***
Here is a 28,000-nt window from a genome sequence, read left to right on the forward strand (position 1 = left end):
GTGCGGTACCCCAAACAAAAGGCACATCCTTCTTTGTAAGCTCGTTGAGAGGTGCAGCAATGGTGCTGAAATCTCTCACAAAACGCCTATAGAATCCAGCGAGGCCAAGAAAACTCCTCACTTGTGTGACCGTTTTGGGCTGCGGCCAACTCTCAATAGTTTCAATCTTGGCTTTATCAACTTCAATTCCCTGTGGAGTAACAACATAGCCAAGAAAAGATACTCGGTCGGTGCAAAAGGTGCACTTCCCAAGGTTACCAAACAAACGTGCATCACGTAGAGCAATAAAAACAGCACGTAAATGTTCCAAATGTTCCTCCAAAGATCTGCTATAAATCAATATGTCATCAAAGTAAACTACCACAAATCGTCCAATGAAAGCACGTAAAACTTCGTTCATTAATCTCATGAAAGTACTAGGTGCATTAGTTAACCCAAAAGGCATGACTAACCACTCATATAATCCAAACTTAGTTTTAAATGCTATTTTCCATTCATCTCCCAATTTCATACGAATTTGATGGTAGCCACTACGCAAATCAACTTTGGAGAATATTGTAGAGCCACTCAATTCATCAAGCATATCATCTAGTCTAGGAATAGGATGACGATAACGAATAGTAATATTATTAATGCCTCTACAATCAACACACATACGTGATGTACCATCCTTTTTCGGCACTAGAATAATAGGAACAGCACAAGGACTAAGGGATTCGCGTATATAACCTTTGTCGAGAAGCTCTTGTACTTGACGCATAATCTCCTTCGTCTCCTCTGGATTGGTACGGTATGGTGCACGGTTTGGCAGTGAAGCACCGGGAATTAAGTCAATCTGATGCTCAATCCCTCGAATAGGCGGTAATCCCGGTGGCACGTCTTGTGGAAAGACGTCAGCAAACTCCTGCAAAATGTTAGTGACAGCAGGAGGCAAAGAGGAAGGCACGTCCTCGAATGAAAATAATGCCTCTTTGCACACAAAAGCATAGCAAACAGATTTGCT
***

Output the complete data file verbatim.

Here is a 28,000-nt window from a genome sequence, read left to right on the forward strand (position 1 = left end):
GTGCGGTACCCCAAACAAAAGGCACATCCTTCTTTGTAAGCTCGTTGAGAGGTGCAGCAATGGTGCTGAAATCTCTCACAAAACGCCTATAGAATCCAGCGAGGCCAAGAAAACTCCTCACTTGTGTGACCGTTTTGGGCTGCGGCCAACTCTCAATAGTTTCAATCTTGGCTTTATCAACTTCAATTCCCTGTGGAGTAACAACATAGCCAAGAAAAGATACTCGGTCGGTGCAAAAGGTGCACTTCCCAAGGTTACCAAACAAACGTGCATCACGTAGAGCAATAAAAACAGCACGTAAATGTTCCAAATGTTCCTCCAAAGATCTGCTATAAATCAATATGTCATCAAAGTAAACTACCACAAATCGTCCAATGAAAGCACGTAAAACTTCGTTCATTAATCTCATGAAAGTACTAGGTGCATTAGTTAACCCAAAAGGCATGACTAACCACTCATATAATCCAAACTTAGTTTTAAATGCTATTTTCCATTCATCTCCCAATTTCATACGAATTTGATGGTAGCCACTACGCAAATCAACTTTGGAGAATATTGTAGAGCCACTCAATTCATCAAGCATATCATCTAGTCTAGGAATAGGATGACGATAACGAATAGTAATATTATTAATGCCTCTACAATCAACACACATACGTGATGTACCATCCTTTTTCGGCACTAGAATAATAGGAACAGCACAAGGACTAAGGGATTCGCGTATATAACCTTTGTCGAGAAGCTCTTGTACTTGACGCATAATCTCCTTCGTCTCCTCTGGATTGGTACGGTATGGTGCACGGTTTGGCAGTGAAGCACCGGGAATTAAGTCAATCTGATGCTCAATCCCTCGAATAGGCGGTAATCCCGGTGGCACGTCTTGTGGAAAGACGTCAGCAAACTCCTGCAAAATGTTAGTGACAGCAGGAGGCAAAGAGGAAGGCACGTCCTCGAATGAAAATAATGCCTCTTTGCACACAAAAGCATAGCAAACAGATTTGCT